Tuesday, October 12, 2010

Photos from South Africa

The Divide

Cape Town is a prospering, luxurious metropolis — and, a poor, violent township.

I went into a mall — a real mall. With designer stores and beautiful architecture. I watched American television on a huge bed. I took a cable car to the top of Table Mountain and my skin turned wet as I walked through a cloud on a blustery day. I went on a safari through Kruger Park and sat inches away from some of the most beautiful and powerful creatures I’ve ever seen. I had a vacation. I had a luxurious vacation. And, that’s what most Americans, Europeans or Germans do when they come to South Africa — especially when they visit Cape Town.

I also spent time visiting the townships. Just a few blocks down from the high-rises, university, spacious theaters and fancy restaurants are hundreds of shacks, made up only of metal scraps leaning in disarray. The ground is dirt and rocks. Black women move through their daily work of scrubbing their clothes and corralling their children. Black men smoke cigarettes and talk to me about how they wish their houses were homes. It is difficult for the men here because it is hard to find work and women are cheaper labor. But, even for women, life is not easy. They are stressed taking on positions of homemaker and provider. Because of disease and violence, families are often fragmented — which makes life within the impoverished townships even more complicated and exhausting.

An American might think Cape Town is a city like New York or Baltimore — all have a bad side of town and a prospering side. But, South Africa is so different. The divide between rich and poor is blatant. There is absolutely no middle class. There is a white man sipping expensive wine in a multi-million dollar beach house in view of a drunken black man beating his wife to try to numb the feeling of having so much less than his neighbor.

While I have witnessed extreme poverty in the townships of South Africa, I do see ideas for change. I visited the Indlovu Project, a plan for sustainable development for a township community, and spoke with a woman who has a true passion and is making progress— she has new buildings, a way to deal with sewage and she has the intelligence to make a difference. This is something that was not as evident to me in Morocco or Ghana.

I see plans, I see organization and a will for prosperity. I see plans for a better township. I see wealthy people starting to mobilize those plans. And, while this process has not been speedy or as efficient as it could have been, I think South Africa has hope for a middle class. For example, tourism is a true moneymaker in Cape Town and townships are starting to realize how they can profit from people who are looking to buy crafts and pieces of African culture. There is a market in Cape Town, there are rich people and I believe that this part of Africa has the tools to reverse the corruption and chaos that has brought so much pain to this area.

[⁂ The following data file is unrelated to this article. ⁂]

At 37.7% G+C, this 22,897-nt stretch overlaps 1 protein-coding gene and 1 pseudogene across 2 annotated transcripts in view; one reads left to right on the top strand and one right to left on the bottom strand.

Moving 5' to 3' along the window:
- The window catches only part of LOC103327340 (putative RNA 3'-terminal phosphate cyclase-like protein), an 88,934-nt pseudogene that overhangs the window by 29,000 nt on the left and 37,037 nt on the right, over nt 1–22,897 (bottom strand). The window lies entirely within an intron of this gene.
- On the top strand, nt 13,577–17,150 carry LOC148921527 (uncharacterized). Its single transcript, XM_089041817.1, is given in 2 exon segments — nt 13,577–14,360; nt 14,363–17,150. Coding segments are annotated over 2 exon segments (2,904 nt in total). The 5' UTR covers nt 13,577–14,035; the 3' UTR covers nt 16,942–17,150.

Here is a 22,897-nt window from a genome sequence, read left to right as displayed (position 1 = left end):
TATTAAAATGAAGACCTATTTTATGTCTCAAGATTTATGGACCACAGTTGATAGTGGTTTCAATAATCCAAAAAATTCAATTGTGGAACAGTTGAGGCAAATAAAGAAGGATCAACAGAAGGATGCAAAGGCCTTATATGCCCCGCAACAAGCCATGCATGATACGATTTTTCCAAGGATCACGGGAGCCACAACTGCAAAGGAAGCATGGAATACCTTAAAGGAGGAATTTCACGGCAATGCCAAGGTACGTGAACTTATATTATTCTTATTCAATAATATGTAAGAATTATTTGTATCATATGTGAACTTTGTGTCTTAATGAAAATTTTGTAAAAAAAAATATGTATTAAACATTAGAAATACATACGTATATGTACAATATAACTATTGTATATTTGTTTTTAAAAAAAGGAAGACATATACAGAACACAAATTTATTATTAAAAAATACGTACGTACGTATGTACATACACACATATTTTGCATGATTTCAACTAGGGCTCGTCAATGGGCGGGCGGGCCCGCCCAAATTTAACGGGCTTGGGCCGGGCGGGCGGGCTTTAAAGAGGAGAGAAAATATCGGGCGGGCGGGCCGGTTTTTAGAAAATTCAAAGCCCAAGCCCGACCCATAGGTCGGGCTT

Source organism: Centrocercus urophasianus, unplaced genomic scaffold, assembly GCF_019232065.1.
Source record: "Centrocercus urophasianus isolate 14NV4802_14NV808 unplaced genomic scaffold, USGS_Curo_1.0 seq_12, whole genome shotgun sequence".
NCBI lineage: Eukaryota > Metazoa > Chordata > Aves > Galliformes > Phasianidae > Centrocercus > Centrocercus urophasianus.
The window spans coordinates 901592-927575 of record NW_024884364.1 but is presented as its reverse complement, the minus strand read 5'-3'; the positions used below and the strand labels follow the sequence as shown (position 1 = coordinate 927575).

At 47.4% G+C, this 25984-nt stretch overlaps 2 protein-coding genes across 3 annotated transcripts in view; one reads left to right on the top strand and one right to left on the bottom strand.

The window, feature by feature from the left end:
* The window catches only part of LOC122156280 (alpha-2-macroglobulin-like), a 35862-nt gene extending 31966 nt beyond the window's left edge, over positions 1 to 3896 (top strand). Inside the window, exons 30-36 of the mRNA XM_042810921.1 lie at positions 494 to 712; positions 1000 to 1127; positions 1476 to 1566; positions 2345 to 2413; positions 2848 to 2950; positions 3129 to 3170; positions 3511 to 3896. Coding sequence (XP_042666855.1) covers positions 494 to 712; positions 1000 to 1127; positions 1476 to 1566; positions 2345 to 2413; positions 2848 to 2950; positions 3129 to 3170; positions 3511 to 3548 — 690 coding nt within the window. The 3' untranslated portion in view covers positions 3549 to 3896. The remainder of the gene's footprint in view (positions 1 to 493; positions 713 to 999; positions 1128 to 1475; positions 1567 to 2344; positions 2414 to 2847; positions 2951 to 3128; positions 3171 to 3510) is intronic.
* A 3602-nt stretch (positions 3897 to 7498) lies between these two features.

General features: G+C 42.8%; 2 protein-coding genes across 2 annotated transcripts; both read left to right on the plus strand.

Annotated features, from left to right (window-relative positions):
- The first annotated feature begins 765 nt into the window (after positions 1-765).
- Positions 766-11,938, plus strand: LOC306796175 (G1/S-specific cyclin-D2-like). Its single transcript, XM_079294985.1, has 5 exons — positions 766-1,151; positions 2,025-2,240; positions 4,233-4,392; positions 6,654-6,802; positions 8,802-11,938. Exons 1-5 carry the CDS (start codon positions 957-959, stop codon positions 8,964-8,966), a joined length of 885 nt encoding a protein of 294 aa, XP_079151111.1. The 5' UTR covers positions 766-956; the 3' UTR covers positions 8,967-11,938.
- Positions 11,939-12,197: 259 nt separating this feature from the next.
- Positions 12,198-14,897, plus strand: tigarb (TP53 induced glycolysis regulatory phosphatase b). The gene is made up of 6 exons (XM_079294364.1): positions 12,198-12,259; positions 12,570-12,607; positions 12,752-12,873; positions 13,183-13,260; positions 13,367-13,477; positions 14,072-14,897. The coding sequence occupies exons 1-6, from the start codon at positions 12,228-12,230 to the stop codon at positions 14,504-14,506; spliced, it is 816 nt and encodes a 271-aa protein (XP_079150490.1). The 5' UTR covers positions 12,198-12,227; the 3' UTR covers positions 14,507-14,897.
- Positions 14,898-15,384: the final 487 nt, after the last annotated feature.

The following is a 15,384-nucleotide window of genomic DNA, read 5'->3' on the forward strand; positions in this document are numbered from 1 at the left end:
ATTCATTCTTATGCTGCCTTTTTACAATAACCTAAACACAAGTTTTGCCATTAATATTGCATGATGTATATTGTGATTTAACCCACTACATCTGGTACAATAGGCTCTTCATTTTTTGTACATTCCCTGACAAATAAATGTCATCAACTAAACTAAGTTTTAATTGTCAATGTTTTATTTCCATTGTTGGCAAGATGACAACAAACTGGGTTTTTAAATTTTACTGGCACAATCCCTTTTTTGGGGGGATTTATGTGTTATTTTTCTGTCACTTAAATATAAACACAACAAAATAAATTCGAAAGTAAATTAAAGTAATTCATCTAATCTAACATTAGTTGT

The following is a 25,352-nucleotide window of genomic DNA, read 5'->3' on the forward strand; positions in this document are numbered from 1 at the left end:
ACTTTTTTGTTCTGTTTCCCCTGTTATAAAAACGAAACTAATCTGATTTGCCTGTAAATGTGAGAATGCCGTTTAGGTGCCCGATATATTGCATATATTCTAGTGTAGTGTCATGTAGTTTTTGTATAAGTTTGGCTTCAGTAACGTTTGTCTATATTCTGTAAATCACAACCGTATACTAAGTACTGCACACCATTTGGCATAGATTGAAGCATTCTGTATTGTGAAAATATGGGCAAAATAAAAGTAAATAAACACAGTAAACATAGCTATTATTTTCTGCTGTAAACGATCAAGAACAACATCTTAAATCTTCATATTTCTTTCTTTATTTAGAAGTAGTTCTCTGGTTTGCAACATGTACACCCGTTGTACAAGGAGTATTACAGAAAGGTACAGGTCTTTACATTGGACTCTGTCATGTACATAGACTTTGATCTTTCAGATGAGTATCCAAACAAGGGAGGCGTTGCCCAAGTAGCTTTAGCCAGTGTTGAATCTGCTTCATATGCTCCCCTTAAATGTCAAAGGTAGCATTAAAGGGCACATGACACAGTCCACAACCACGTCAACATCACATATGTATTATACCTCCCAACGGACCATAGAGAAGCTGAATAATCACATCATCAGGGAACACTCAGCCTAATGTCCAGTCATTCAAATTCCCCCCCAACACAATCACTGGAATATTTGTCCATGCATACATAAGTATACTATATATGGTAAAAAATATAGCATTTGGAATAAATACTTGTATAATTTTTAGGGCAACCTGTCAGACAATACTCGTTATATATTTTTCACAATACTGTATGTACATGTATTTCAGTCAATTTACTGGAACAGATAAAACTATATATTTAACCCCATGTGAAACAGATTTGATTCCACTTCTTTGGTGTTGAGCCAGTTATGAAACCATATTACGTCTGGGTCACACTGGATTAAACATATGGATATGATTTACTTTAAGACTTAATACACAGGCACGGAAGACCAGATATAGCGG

Saturday, October 2, 2010

Phone Numbers from Ghana

Ghana greeted me, with colors, open arms and music.

Sometimes I felt myself overlooking the sewage filled streets, the trash left scattered and the homes that barely stood on their cracked foundation. I merely saw the smiles, the “God loves you” signs, the love of Americans and the children waving at me as I rode past them. It was easy for me to spend a few days in Ghana, buy a drum, hike through a rainforest, give candy to a child, listen to a tour guide and leave with the sense that Ghana is a happy place. But, as I reflect on my experiences, I realize that Ghana is not always happy — poverty is everywhere. And, it’s important to study the problems that lie beneath the smiles and hospitality.

There were hints of desperation. I spent an entire day watching, learning, drumming and dancing with talented locals a few minutes away from the port. It seemed clear that the men who were single wanted to let all of the American girls know their availability. And, when I interviewed a musician about his ideas of love and marriage, he gave me a ten-minute speech about how he wants so much to marry a white woman. At first, I thought these advances were amusing and harmless, but I began to question why exactly people in Ghana love white people so much.

When I decided to go out at night with friends to see a live band and dancing, I spent more time with the friendly locals that had the same idea of becoming ‘fast friends.’ My friend Aman met the four local guys the day before. He played football (soccer) with them and they paid for his lunch. They seemed like nice people who were relatively well off. We thought they were safe and not just looking for charity.

So, we decided to go out with them. We were three ladies, one American, one Venezuelan, one Indian, and a guy, Indian. I was the whitest person there. I felt like a light bulb in a dark room — an awkward light bulb.

They wanted my telephone number, the young girls who were dancing the day before wanted it too. They wanted to meet with me later. They wanted to keep in touch. I hadn’t even been in Ghana for a whole day and these people wanted to be lifelong friends. I thought, maybe this is okay; maybe this is just their way. But, I still didn’t give them my phone number. It didn’t feel right.

I don’t know exactly how to feel about the people of Ghana.

I left with the idea that Ghanaians see white as salvation. They want to connect to white. They want to marry white. They think white will pull them from poverty and take them places. I can’t say that my experiences speak for all Ghanaians and I hope that my ideas are wrong. But, four days and over a dozen phone numbers later, I can’t help but think that the people of Ghana are desperate for something.